By Michael West, Technical Product Manager, VMware
Editor’s note: On February 26th, 2019, VMware renamed VMware PKS to VMware Enterprise PKS. To learn more about the change, read here.
What Are VMware Hands-on Labs (HOL)?
HOL comprises more than 80 independent labs covering the entire breadth of VMware products. When you take a lab, a vPod is instantiated for you. A vPod is a complete virtual data center with VMware ESXi hosts, VMware vCenter, storage, networking and a Windows Console VM. For PKS, the lab manual guides you through a series of exercises specific to PKS and Kubernetes. You have 90 minutes to complete the lab (the modules are independent so you can start with any of them), and the vPod is removed when you exit. These labs are available on-demand. Simply go to the HOL URL and register, then take the lab. You can return whenever you want and start the lab again.
How to Access the Lab
Go to https://labs.hol.vmware.com and register for an account. The PKS lab is located in the Cloud-Native Apps Catalog. The lab name is “HOL-1832-01-CNA Pivotal Container Service (PKS) and Kubernetes – Getting Started.”
Here’s a list of the modules in the lab:
- Module 1: Introduction to Kubernetes—(45 minutes) (Basic): In Module 1, you will learn what container orchestration with Kubernetes is all about. Terminology is a barrier to understanding technology, and the fundamental components of the Kubernetes platform will be explained in detail. This module contains no lab steps but will provide you with a foundational understanding that will make the other modules more intuitive. If you already have an understanding of Kubernetes and want to get to the hands-on steps, start with Module 2.
- Module 2: Introduction to Pivotal Container Service (PKS)—(45 minutes) (Advanced): Operationalizing Kubernetes at scale is not for the faint of heart. PKS is a purpose-built service to deploy and manage Kubernetes clusters. This module will introduce PKS, highlighting its capabilities to extend high availability, scale, health monitoring and lifecycle management to Kubernetes. You will see how to deploy persistent volumes as part of an upgrade to an existing app. Project Harbor, an open source container registry from VMware, is also part of PKS. You will see how to upload both signed and unsigned images to Harbor and use them in a Kubernetes app. You will also be exposed to the integration with VMware NSX Transformers, including network policy.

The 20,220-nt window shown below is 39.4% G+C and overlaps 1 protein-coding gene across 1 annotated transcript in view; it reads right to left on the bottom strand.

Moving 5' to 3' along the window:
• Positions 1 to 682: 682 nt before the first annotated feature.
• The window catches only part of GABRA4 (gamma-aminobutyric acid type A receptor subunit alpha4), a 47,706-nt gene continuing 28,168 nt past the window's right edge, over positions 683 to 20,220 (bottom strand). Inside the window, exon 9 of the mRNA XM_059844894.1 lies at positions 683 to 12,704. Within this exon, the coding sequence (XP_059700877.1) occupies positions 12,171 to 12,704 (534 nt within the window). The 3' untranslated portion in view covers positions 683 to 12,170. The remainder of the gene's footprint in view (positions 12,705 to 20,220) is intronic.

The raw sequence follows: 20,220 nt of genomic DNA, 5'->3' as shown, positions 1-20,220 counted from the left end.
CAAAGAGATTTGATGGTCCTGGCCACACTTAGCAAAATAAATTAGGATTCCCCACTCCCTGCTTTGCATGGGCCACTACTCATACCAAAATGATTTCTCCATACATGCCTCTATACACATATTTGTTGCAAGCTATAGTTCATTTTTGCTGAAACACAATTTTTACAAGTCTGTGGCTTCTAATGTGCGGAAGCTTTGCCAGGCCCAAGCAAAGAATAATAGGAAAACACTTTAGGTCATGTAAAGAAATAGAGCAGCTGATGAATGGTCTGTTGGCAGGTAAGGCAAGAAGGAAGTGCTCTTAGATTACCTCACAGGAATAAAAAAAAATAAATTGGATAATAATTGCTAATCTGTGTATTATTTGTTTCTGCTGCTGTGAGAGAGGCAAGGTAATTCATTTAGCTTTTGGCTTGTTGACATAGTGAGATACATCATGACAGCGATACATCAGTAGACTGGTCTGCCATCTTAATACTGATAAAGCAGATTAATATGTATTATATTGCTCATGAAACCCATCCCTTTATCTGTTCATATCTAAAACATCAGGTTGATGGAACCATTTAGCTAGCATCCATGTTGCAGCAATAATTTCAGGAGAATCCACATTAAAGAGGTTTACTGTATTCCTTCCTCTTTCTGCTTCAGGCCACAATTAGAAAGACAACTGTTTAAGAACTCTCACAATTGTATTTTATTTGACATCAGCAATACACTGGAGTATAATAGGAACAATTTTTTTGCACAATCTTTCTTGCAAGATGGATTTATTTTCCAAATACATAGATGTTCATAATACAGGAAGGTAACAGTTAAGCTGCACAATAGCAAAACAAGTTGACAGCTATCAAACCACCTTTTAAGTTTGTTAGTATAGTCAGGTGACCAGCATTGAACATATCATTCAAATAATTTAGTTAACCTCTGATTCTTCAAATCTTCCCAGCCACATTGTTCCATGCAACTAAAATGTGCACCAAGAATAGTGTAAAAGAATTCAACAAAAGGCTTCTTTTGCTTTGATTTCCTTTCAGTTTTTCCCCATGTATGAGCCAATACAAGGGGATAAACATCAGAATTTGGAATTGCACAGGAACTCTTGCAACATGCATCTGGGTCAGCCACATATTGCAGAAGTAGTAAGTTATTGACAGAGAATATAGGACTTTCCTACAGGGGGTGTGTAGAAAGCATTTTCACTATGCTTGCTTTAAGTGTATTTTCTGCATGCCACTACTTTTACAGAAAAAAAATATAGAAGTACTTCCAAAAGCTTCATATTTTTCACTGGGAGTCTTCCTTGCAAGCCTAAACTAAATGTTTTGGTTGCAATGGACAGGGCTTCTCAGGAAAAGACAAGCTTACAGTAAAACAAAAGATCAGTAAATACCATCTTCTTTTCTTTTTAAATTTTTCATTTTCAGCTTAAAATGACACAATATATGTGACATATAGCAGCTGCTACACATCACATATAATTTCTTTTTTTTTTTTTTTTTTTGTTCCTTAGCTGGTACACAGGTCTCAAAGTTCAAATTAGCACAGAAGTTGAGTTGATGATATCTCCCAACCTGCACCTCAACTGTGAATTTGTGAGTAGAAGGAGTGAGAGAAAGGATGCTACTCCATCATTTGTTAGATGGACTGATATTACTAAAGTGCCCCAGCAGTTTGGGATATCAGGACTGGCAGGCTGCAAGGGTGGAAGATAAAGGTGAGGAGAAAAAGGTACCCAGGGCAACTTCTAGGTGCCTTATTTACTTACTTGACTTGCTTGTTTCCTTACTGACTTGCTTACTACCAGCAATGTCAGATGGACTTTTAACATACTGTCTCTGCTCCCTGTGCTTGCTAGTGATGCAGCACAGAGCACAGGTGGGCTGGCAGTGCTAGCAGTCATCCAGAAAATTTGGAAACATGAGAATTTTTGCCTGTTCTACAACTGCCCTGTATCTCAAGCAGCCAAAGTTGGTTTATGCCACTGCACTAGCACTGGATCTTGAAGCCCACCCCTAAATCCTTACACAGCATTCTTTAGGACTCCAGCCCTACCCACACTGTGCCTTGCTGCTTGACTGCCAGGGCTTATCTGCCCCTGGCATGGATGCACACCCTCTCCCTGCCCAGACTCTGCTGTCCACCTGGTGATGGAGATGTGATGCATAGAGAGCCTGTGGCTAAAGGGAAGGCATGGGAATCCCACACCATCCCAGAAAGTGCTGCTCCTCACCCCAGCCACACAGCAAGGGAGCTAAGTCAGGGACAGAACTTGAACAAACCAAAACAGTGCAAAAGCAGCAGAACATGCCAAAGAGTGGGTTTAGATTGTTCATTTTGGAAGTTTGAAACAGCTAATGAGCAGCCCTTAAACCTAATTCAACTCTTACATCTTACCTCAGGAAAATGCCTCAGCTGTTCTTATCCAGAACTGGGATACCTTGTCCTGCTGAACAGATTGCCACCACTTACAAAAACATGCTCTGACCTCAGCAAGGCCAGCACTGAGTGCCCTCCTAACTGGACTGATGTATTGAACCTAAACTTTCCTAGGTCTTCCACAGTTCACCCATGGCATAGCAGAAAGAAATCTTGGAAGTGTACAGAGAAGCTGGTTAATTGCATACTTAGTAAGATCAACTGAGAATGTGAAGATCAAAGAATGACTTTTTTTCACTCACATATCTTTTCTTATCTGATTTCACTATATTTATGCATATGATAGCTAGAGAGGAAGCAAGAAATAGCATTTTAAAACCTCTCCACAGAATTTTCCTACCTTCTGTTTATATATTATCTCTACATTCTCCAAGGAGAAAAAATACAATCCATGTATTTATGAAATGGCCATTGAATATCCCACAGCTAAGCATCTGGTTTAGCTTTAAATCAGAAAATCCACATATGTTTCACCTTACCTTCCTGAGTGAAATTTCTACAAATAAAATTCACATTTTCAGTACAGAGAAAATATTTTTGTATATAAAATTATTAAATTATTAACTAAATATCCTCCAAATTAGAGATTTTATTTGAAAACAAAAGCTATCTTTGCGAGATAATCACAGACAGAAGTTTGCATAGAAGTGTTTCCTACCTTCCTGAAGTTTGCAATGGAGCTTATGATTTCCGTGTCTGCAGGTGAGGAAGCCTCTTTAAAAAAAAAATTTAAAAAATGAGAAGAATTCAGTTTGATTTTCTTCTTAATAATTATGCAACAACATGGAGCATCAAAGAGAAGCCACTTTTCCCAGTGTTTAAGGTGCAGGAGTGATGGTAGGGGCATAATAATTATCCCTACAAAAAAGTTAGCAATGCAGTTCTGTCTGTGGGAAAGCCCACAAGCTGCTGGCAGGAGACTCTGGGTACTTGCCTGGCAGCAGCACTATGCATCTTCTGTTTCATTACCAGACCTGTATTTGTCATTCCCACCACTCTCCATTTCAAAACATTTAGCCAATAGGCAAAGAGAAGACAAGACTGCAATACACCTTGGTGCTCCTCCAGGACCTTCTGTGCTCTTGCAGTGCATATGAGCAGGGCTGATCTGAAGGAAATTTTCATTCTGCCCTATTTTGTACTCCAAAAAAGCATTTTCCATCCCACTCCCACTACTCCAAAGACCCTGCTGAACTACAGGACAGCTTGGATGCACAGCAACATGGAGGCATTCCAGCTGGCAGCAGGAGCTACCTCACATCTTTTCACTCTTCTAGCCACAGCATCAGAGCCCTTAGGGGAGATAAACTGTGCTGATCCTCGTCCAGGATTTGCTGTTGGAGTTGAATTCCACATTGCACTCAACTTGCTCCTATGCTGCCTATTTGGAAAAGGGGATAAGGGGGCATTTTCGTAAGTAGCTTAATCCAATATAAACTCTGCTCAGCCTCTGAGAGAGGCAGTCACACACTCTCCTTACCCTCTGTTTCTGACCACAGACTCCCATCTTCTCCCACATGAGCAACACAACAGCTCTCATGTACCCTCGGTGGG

- Module 3: Kubernetes Deep Dive—(45 minutes) (Advanced): This module is pure Kubernetes lab work. You will use the kubectl command-line utility to manipulate the Kubernetes components you read about in Module 1, create the deployment that defines the pods and services that make up a web server application and scale the application up and down, adding pods to provide either increased capacity or availability. By the end, you should be comfortable with manipulating your application components through the CLI.
- Module 4: Deploy and Manage a Multi-tiered Application—(30 minutes) (Advanced): This module can be taken independently from the first two, but builds upon the knowledge gained there to deploy a more complex application. You will see the components of a web-based, restaurant-rating application that includes a backend database. Once your application is deployed, you will upgrade to a newer version with no downtime, and you will subsequently roll the upgrade back without downtime as well.